Though Shermer illustrated diligence in getting the facts straight and hastening to apologize, is this behavior not inconsistent with his core beliefs? He denies that the Hegelian process is worthy of “journalistic standards and scholarly ethics” for finding the “truth”. Yet, to quote Pilate, what is truth? To a Darwinist, whatever exists arose through competition and power, a Hegelian process. Truth, then, is relative. Absolute truth is incomprehensible to an evolved brain fully described by the motions of its constituent atoms. It is not just incomprehensible; it is inconceivable.
Why do the editors of Nature and eSkeptic know intuitively the difference between right and wrong? They use the vague words ethics and trajectory and misconduct but you know what they’re talking about. They don’t mean some kind of wishy-washy Hegelian ethics that could some day be orthogonal to today’s moral trajectory. Moral relativism would not make any sense. They speak with conviction, assuming absolute morality and honesty are eternally valid principles. If not, then let them admit that “for now, our culture values honesty, so let’s all go with the flow till it changes.” If they said that, they would have to admit that some future society might deem it ethical to burn all the back issues of Nature. As philosopher Greg Bahnsen teaches, one cannot choose the consequences of one’s world view, and the place the materialists’ plane is headed is not where they want to land. Don’t let a materialist think he can get off at Chicago and change planes when his ticket is only valid for Boston. (Our apologies to Bostonians; this is the illustration Bahnsen used.)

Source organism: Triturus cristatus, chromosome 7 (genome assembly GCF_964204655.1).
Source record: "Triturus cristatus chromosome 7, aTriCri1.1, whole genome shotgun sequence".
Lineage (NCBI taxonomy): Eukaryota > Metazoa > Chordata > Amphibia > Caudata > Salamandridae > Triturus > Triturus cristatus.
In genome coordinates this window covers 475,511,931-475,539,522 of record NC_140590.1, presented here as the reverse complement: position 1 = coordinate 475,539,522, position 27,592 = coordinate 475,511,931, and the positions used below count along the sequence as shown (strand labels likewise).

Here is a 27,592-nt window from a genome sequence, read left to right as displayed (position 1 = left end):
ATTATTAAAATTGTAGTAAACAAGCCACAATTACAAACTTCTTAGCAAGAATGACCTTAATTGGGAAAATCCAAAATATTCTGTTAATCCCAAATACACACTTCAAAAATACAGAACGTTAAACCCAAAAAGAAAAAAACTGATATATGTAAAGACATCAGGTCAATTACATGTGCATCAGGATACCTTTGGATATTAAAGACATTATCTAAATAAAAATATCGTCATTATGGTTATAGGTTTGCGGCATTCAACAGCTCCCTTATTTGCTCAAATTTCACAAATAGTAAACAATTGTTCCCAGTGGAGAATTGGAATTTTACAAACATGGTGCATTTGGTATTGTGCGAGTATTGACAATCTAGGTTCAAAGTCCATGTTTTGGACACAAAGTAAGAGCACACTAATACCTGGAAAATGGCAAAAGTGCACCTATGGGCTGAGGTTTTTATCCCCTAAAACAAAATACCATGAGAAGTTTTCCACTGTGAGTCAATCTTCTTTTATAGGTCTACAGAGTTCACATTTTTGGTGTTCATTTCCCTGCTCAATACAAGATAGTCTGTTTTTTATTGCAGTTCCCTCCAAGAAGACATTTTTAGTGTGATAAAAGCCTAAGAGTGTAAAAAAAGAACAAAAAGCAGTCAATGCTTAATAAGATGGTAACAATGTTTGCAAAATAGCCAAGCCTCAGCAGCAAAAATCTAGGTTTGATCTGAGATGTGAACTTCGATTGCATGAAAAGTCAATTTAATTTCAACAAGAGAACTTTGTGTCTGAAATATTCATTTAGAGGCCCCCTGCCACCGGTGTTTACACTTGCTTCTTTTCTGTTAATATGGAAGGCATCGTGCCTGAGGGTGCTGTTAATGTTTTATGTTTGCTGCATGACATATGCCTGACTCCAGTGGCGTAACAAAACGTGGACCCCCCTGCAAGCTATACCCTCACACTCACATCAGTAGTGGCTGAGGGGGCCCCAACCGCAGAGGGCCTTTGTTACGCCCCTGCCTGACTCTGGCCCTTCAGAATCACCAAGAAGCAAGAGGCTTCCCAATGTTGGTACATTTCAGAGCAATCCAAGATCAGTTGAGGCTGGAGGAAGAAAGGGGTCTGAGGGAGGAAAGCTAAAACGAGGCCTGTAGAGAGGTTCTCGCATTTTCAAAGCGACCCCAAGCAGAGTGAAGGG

Shermer talks materialism, but uses his soul. He acts as if truth has external existence. He shows that the pursuit of truth is a value in and of itself. His actions, therefore, echo his childhood memories of Ten Commandments and other absolutes he abandoned in college. Now, however, he is a committed evolutionist and anti-creationist. He has substituted old values for new ones. If he were consistent, he would join PEER and do whatever he could to stamp out the creationist competitors, even if it involved lying and terrorism. That is the way things get done in Darwinland.
If his pretensions of journalistic ethics are part of a surreptitious ploy to catch Christians off guard (like terrorists stealing and using American weapons), then he is being consistent, and we can discount his apology as a ruse. (One piece of supporting evidence for this theory is that he did manage to sneak in a smokebomb that millions of years is science, and the creationist view is pseudoscience: he referred to Vail’s book in the inspiration section along with “other books of myth and spirituality.”) But if he was really sincere about apologizing for a breach of ethics, then he needs to apologize for another: theft of intellectual property. We cannot allow the pro-evolutionary materialistic skeptics to borrow a little Christianity when it suits them.
*Footnote: Interested in learning more about the creationist view of the Grand Canyon? Want to have a lot of fun doing it? Tom Vail, the author of the book Grand Canyon: A Different View, is leading a 3-day raft trip in August, and you can sign up here: see Creation Safaris.